Dimon

Jamie Dimon’s Dire Warning: Act on the Deficit Now or Face Catastrophe

EDITOR'S NOTES

JPMorgan Chase CEO Jamie Dimon has once again sounded the alarm on the U.S.’s ballooning deficit, cautioning that unchecked spending could soon lead to an economic crisis. Speaking to Sky News, Dimon emphasized the urgent need for fiscal responsibility, pointing to the nation’s 6% deficit and skyrocketing debt-to-GDP ratio as ticking time bombs. He warned that the current trajectory is unsustainable and could trigger a severe market backlash if not addressed promptly. As the debt continues to spiral, Dimon’s message is clear: act now or face disaster.

JPMorgan Chase CEO Jamie Dimon on Wednesday repeated his warning that the U.S. needs to get its fiscal house in order before the nation’s budget shortfalls result in a crisis.

“America spent a lot of money during COVID and after COVID and our deficit is 6% — now, that’s a lot, but obviously that drives growth,” Dimon said during an interview with the U.K.’s Sky News. “So any country can borrow money and drive some growth, but it may not always lead to good growth. So I think America should be quite aware that we’ve got to focus on our fiscal deficit issues a little bit more, and that is important for the world.”

The head of America’s largest bank said he did not expect a “big comeuppance” over the next couple of years, but pointed to runaway spending as the reason the U.S. has experienced higher inflation that is still sticking around.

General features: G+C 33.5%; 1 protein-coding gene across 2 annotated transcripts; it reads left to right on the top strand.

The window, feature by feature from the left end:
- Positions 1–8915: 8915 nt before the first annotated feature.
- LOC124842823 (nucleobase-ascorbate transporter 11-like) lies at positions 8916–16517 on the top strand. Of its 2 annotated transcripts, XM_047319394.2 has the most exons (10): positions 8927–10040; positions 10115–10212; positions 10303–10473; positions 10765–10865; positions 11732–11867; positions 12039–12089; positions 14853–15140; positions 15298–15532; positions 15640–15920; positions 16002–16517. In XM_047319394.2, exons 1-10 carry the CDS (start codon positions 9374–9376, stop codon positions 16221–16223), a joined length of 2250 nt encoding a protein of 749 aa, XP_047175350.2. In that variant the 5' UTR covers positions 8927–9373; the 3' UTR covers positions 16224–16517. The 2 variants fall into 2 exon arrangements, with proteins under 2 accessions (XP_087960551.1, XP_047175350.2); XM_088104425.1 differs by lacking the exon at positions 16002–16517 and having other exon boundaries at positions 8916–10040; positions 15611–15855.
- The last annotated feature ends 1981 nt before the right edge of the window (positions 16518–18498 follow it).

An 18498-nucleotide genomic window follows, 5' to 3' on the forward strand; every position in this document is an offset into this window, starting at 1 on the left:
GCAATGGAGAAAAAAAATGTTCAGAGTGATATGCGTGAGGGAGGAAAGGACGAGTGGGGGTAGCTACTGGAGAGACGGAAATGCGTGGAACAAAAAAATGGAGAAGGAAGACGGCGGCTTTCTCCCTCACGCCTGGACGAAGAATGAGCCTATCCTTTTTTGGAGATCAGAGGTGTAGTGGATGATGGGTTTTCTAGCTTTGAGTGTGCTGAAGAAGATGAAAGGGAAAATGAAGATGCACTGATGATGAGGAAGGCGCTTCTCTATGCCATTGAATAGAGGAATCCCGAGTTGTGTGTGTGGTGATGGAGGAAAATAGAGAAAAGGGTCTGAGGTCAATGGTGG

“I think if you want to do a great job and your country, and you have a 6% deficit, and 100% debt-to-GDP, this can go on for a while, but the sooner we focus on it, the better,” Dimon said. “So I’m hoping that the government really focuses on how can we reduce that deficit and still have good growth, and how can we reduce that deficit?”

“At one point, it will cause a problem, and why should you wait?” he continued. “Because the problem will be caused by the market, and then you’ll be forced to deal with it — and probably in a far more uncomfortable way than if you had dealt with it to start.”

Dimon warned earlier this year that the U.S. is driving toward a cliff as its debt snowballs. 

During a panel discussion at the Bipartisan Policy Center, Dimon noted that the debt-to-GDP ratio is projected to hit 130% by 2035, describing how the expectation of debt growth looks like a hockey stick on a chart.

He said the U.S. has not reached the “hockey stick” surge yet, “but when it starts, markets around the world — by the way, because foreigners own $7 trillion of U.S. government debt — there will be a rebellion, and that is the worst possible way to do it.”

This article originally appeared on Fox Business

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